I live in two states where do I file a tax return How can I use my money in a 1031 Exchange

by Elizabeth Watts, CPA

I moved from California to Oregon recently, but I commute to a company based in California. I spend most of my time in Oregon, but still maintain a residence in California and return every so often for work purposes. With which state am I required to file an income tax return?

The simple answer is that since income is generated in both California and Oregon, you must file a return with both states. This then poses another question. What is your resident state? The answer to this question will determine the residency status for each state and which tax forms to use when filing with each state.
For California, a 'resident' includes (1) every individual who is in the state for other than a temporary or transitory purpose, and (2) every individual who is domiciled in the State who is outside of the State for a temporary or transitory purpose. All other individuals are nonresidents. Upon initial review, it would appear that you ceased to be a resident when moving out of California. However, you have connections with both California and Oregon, so have you indeed ceased to be a California resident? Was this move permanent or temporary in nature? Since you did not change employers, was this move by employer request and for what duration of time? In Oregon, a taxpayer is considered a resident if all of the following are true:

  • Taxpayer thinks of Oregon as permanent home
  • Oregon is the center of your financial, social, and family life
  • Oregon is the place the taxpayer intends to come back to when taxpayer is away.

Whether a move out of California and into Oregon is permanent in character will depend to a large extent upon the facts and circumstances of each particular case. The underlying theory is that the state with which a person has the closest connection during the taxable year is the state of his residence.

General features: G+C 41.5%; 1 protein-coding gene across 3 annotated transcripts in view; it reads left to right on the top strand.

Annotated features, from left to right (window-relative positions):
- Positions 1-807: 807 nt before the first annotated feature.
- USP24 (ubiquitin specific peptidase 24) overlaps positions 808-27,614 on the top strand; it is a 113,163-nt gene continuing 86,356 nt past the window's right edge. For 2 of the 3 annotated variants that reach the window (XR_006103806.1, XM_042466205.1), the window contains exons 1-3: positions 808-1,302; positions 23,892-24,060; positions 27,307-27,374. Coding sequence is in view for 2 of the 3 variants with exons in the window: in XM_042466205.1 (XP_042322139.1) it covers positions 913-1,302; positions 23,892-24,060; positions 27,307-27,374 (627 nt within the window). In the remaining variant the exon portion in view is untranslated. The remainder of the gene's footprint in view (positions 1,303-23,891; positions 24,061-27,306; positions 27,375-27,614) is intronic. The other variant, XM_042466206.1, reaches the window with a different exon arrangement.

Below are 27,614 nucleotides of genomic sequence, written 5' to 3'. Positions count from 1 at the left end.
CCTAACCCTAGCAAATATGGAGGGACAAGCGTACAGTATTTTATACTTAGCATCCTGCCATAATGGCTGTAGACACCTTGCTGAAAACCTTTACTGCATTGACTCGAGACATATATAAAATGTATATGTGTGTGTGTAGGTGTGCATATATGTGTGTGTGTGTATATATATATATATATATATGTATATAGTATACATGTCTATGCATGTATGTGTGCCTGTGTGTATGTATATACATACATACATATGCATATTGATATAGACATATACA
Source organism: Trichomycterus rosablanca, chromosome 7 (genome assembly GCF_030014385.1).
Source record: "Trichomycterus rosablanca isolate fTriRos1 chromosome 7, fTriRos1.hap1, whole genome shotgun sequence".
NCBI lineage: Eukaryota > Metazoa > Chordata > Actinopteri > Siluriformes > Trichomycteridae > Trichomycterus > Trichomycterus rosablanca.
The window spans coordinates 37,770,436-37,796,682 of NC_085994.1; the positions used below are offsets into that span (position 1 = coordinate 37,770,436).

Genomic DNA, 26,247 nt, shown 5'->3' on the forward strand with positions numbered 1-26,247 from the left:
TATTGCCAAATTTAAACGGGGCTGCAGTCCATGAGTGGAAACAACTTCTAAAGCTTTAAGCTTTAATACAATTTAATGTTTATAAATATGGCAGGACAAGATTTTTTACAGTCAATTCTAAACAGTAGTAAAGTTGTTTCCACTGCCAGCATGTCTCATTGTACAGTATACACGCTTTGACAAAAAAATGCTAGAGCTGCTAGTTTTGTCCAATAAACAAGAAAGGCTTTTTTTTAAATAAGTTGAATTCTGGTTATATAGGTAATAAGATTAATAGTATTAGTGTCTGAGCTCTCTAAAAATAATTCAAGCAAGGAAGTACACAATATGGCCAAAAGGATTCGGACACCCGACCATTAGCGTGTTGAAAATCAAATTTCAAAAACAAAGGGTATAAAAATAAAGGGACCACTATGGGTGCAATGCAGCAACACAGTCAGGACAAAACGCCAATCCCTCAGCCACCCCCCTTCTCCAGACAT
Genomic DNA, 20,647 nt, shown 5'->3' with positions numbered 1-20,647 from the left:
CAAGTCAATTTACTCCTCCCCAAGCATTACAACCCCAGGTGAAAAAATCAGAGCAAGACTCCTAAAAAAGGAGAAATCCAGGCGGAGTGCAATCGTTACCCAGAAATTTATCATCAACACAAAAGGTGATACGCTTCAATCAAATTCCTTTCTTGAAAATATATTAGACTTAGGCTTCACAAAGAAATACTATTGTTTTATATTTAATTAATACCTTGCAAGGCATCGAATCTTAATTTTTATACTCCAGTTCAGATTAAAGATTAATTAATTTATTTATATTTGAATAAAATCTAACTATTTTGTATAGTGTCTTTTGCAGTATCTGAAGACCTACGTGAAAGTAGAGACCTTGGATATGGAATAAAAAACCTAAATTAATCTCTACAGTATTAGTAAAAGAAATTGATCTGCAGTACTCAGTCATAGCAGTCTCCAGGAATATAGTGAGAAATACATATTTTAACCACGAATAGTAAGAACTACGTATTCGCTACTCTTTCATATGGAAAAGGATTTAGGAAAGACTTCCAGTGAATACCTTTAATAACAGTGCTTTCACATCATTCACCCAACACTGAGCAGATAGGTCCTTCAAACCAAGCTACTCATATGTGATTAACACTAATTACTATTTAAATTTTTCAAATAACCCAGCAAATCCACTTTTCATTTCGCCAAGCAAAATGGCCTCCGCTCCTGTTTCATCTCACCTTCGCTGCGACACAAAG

Closely connected to the issue of whether a move is permanent or temporary in nature, is the question of 'domicile.' A domicile has been defined as the place where an individual has his or her true, fixed, permanent home and principal establishment; and to which place he has, whenever he is absent, the intention of returning. An individual can at any one time have but one domicile. If an individual has acquired a domicile at one place (i.e. California), he retains that domicile until he acquires another elsewhere.

If the facts and circumstances for this taxpayer indicate Oregon residency, you may need to prove your non-residency to California. This is due to the connections you still maintain in California. The type and amount of proof that will be required in all cases to rebut or overcome a presumption of residence and to establish that an individual is a nonresident cannot be specified in general but will depend largely again on the circumstances of each particular case.

Inasmuch as the status of an taxpayer as a resident or a nonresident during any one taxable year will generally depend upon activities and/or conduct during the entire year, it will not be possible, ordinarily, to determine his status until after the close of the year.

The information contained herein is general in nature. Since the determination of residency is based solely on individual facts and circumstances, taxpayers with residency questions are advised to obtain professional assistance from a Certified Public Accountant.

Elizabeth Watts, CPA , is owner of her own firm in Pasadena, Ca. The firm provides accounting, audit, tax, financial planning and management advisory services and specializes in working with the small business owners and closely held corporations.

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